Children ages 5 through 19 can participate in Michigan’s 4-H program, which offers programs in science and technology, clothing and textiles, gardening, ranching and many other areas. There is no application fee for Michigan 4-H.
Contact: Fill out this online form.
The village of Lansing
Village Lansing is a non-profit organization that “attack[s] youth violence from all angles; Prevention, Intervention and Support,” it says on its website.
They work with the community, schools, neighborhoods, families and children to find out what their concerns are and get them the resources their website says they need.
Due to COVID-19, the non-profit organization’s center is open by appointment only.
Contact: TheVillageLansing@gmail.com, 517-483-2233
Peace & Prosperity youth action movement
The Peace and Prosperity Youth Action Movement is a group of young adults, ages 12 through high school, focused on “increasing social justice in our community,” according to the website.
The goal is to build a coalition of youth leaders who can bring about change in their own communities.
A global love
A global love is a nonprofit organization dedicated to “transforming communities so black children can experience justice, peace, healing, opportunity and abundance,” according to its website.
The organizers are working on racial justice, gaining political power and empowering young people. Peace and Prosperity Youth Action Movement is housed in One Love Global.
Grit, Glam and Guts
grit, glam and guts, which works to empower teenagers to develop a healthy self-identity and realize their own power, recently founded in Lansing.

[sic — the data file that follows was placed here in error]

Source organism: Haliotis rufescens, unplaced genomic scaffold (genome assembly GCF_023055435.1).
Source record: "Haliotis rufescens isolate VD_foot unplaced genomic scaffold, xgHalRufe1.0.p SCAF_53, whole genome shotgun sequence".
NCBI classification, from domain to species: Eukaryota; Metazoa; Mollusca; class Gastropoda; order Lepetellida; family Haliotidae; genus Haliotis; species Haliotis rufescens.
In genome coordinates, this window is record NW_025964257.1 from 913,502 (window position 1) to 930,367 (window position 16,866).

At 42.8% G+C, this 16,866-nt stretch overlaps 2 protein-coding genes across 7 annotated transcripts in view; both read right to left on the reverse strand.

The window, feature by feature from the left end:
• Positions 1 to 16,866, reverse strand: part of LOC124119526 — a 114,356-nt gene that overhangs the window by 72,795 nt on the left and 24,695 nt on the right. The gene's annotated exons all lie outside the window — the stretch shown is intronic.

According to the website, the core values are “courage, leadership, authenticity, self-determination and solidarity”. Participating girls can learn leadership skills and work on their personal, social, academic and professional development.
It works with underserved girls to transform their lives through arts, education and civic engagement opportunities.
Destiny Outreach works to facilitate mentoring relationships, instill leadership skills, and help youth lead productive lives. They also “identify innovative and innovative solutions to help diverse men reach their full potential and strengthen the Greater Lansing community,” the website reads.
Contact: email@example.com, 517-749-6215
WIOA youth program
The Workforce Innovation and Opportunity Act youth program and the Lansing School District provides services to 150 teenagers and young adults ages 14 to 24 from central Michigan.
Qualified applicants may submit an application to the LSD WIOA office at Capital Area Michigan Works, 2110 S. Cedar St. in Lansing.
It includes a GED program, work experience to “help youth develop job skills, build a resume, and earn work experience points for school if necessary,” and work programming. according to its website.
Contact: Karen Maas, Program Manager, at firstname.lastname@example.org or 517-492-5551
Which programs do we miss? Send us your organization name, contact information and some information about it to email@example.com and we will add your organization to our running list online.
Contact reporter Kara Berg at 517-377-1113 or firstname.lastname@example.org. Follow her on Twitter @karaberg95.